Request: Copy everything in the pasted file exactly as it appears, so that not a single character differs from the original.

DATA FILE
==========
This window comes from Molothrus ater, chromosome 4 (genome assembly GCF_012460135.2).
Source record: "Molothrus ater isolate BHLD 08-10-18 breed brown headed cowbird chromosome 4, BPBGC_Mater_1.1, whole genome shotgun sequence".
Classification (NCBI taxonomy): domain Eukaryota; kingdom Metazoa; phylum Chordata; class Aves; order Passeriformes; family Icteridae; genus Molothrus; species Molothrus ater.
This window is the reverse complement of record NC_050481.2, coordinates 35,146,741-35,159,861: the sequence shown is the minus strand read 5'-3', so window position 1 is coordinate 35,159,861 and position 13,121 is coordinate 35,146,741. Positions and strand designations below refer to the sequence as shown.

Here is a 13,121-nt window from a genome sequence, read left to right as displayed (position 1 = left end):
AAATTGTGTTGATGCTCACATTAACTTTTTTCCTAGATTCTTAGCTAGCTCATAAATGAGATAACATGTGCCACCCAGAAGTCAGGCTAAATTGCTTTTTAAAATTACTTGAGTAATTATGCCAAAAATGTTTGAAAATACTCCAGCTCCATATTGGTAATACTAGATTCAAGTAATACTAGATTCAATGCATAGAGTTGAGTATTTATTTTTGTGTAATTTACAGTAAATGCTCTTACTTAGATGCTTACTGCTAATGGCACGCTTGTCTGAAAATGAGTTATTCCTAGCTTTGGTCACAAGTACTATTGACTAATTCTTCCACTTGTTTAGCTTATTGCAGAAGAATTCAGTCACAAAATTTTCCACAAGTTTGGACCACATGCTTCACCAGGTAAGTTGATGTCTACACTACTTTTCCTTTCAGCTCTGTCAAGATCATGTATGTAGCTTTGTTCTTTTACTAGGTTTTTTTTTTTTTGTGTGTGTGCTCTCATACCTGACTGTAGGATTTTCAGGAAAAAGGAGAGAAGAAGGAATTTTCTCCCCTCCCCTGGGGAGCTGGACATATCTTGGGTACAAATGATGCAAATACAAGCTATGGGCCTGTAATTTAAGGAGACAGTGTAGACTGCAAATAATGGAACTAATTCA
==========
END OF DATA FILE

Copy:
This window comes from Molothrus ater, chromosome 4 (genome assembly GCF_012460135.2).
Source record: "Molothrus ater isolate BHLD 08-10-18 breed brown headed cowbird chromosome 4, BPBGC_Mater_1.1, whole genome shotgun sequence".
Classification (NCBI taxonomy): domain Eukaryota; kingdom Metazoa; phylum Chordata; class Aves; order Passeriformes; family Icteridae; genus Molothrus; species Molothrus ater.
This window is the reverse complement of record NC_050481.2, coordinates 35,146,741-35,159,861: the sequence shown is the minus strand read 5'-3', so window position 1 is coordinate 35,159,861 and position 13,121 is coordinate 35,146,741. Positions and strand designations below refer to the sequence as shown.

Here is a 13,121-nt window from a genome sequence, read left to right as displayed (position 1 = left end):
AAATTGTGTTGATGCTCACATTAACTTTTTTCCTAGATTCTTAGCTAGCTCATAAATGAGATAACATGTGCCACCCAGAAGTCAGGCTAAATTGCTTTTTAAAATTACTTGAGTAATTATGCCAAAAATGTTTGAAAATACTCCAGCTCCATATTGGTAATACTAGATTCAAGTAATACTAGATTCAATGCATAGAGTTGAGTATTTATTTTTGTGTAATTTACAGTAAATGCTCTTACTTAGATGCTTACTGCTAATGGCACGCTTGTCTGAAAATGAGTTATTCCTAGCTTTGGTCACAAGTACTATTGACTAATTCTTCCACTTGTTTAGCTTATTGCAGAAGAATTCAGTCACAAAATTTTCCACAAGTTTGGACCACATGCTTCACCAGGTAAGTTGATGTCTACACTACTTTTCCTTTCAGCTCTGTCAAGATCATGTATGTAGCTTTGTTCTTTTACTAGGTTTTTTTTTTTTTGTGTGTGTGCTCTCATACCTGACTGTAGGATTTTCAGGAAAAAGGAGAGAAGAAGGAATTTTCTCCCCTCCCCTGGGGAGCTGGACATATCTTGGGTACAAATGATGCAAATACAAGCTATGGGCCTGTAATTTAAGGAGACAGTGTAGACTGCAAATAATGGAACTAATTCA